Here at Canobi, we believe that collaboration and teamwork is necessary for the success of any farm. The same is true of the farming community. As controlled environment agriculture (CEA) continues to expand in popularity, we have been excited to participate in many international trade shows. These exhibitions are a great place to exchange ideas and share the challenges that drive innovation.
In September of 2022, Canobi was pleased to attend the inaugural Vertifarm conference in Dortmund, Germany. The event, run in partnership with the Association for Vertical Farming (AVF), focused on the potential of CEA to provide fresh food to densely populated areas, as well as its future potential as a backbone of global food production. The AVF is a non-profit organization which operates around the world and is dedicated to facilitating international exchange and cooperation with the aim of accelerating the development of Vertical Farming. The AVF opened its North American chapter in June of 2021 and two of Canobi’s leaders are proud to hold executive positions there.
While attending Vertifarm, Canobi CEO Robin Vincent was invited to participate in a panel discussion on ‘Scaling up production by data driven solutions’. Along with Robin, the other participants were Renko Schuil from TTA (a company which focuses on automating the processing rather than growing side of CEA) and Bart ’t Hoen from Hoogendoorn (a company which automates growing processes and climate control). The discussion covered topics related to data driven solutions including: what data should be collected, how it should be used, and challenges in CEA.
As Robin points out in the panel, there are three types of basic data which can be collected on a farm:
- Sensor data – keeps a grower informed on climate and growing conditions
- Automation data – monitors farm activities
- Business data – deals with all the other aspects of running a farm
There are many benefits to any farm in tracking and recording data for each crop. Data from several growing seasons can be combined into a formula for success crop-over-crop. Alternately, having data stored from previous crops allows growers to easily roll back unsuccessful changes to a growing recipe.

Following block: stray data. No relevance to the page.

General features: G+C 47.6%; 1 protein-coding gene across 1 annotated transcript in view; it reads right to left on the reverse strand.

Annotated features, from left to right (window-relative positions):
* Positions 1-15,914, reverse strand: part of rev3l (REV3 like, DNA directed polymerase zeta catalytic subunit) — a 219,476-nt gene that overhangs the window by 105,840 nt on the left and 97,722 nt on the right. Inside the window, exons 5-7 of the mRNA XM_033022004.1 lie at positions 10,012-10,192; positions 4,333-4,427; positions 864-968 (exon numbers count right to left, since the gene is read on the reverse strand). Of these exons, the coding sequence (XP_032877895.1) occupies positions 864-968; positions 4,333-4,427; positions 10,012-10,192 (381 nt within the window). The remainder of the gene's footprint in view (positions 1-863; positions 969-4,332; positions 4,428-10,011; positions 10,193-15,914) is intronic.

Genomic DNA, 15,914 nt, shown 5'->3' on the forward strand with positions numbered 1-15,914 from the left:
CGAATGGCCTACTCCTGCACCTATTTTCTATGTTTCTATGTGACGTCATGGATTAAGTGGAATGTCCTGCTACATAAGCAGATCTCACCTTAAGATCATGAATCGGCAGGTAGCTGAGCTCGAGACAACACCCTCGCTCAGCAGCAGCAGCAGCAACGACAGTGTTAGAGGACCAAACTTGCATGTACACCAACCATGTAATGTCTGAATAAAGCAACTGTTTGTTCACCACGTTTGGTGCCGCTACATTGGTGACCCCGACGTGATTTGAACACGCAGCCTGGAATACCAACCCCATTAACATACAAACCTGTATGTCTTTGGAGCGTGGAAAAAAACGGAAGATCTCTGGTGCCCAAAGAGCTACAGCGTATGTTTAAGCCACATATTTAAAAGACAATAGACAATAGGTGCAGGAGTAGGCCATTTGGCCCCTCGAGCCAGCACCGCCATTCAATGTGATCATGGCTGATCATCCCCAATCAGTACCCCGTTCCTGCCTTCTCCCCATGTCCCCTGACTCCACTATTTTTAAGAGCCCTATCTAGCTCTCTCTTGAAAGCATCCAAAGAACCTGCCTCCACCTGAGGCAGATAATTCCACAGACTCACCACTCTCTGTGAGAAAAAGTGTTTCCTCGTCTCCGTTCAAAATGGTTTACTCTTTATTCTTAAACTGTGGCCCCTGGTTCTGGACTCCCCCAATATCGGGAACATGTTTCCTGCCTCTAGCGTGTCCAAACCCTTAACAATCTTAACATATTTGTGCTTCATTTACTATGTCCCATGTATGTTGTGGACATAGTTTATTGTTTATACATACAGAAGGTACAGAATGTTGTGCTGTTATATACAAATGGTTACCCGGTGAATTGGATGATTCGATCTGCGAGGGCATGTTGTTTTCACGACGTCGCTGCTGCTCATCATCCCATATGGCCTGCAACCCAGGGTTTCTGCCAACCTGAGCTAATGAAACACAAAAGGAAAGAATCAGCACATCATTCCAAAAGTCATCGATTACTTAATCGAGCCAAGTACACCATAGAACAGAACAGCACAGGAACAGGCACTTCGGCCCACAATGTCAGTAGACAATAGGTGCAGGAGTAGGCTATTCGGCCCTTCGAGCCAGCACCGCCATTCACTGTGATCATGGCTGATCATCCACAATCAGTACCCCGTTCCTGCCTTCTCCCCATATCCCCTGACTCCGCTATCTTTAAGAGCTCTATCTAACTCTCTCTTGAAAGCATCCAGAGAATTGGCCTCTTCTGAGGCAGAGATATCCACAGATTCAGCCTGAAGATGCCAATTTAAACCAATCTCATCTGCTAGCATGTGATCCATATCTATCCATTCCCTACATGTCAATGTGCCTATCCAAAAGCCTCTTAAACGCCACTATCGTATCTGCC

The main challenges of adding data collection to a farm’s procedures were also discussed. While some drawbacks were mentioned, such as the need for extremely durable hardware to withstand the conditions of growing rooms for more than a few crop cycles as well as the time required for machine learning to collect enough data to produce helpful insights. There was something that all three panelists agreed on, one of the largest factors holding indoor growers back is a lack of collaboration.
While every agribusiness – growers and related companies – compete for market share, the benefits of cooperation outweigh possible drawbacks. The panelists concur that, as the market is far from saturated, the entire industry would benefit from sharing successes, failures, and challenges. When data isn’t revealed, many people make the same mistakes; and the industry becomes bogged down in research rather than fueled by data driven solutions. The panelists encouraged growers in particular to team up with others to share both successful recipes and previous failures. We at Canobi hope to achieve this for our growers through our library of growing recipes, data from successful crops which can serve as a safe starting point for anyone hoping to succeed with a given plant.
This discussion showcased the need for cooperation in the CEA industry. Fortunately, associations such as the AVF are founding trade shows such as Vertifarm all around the world. These exhibitions are the ideal place for growers and other agri-businesses to make the connections which will propel CEA into the future. Canobi is proud to participate in events such as Vertifarm, and we hope to see you there in 2024.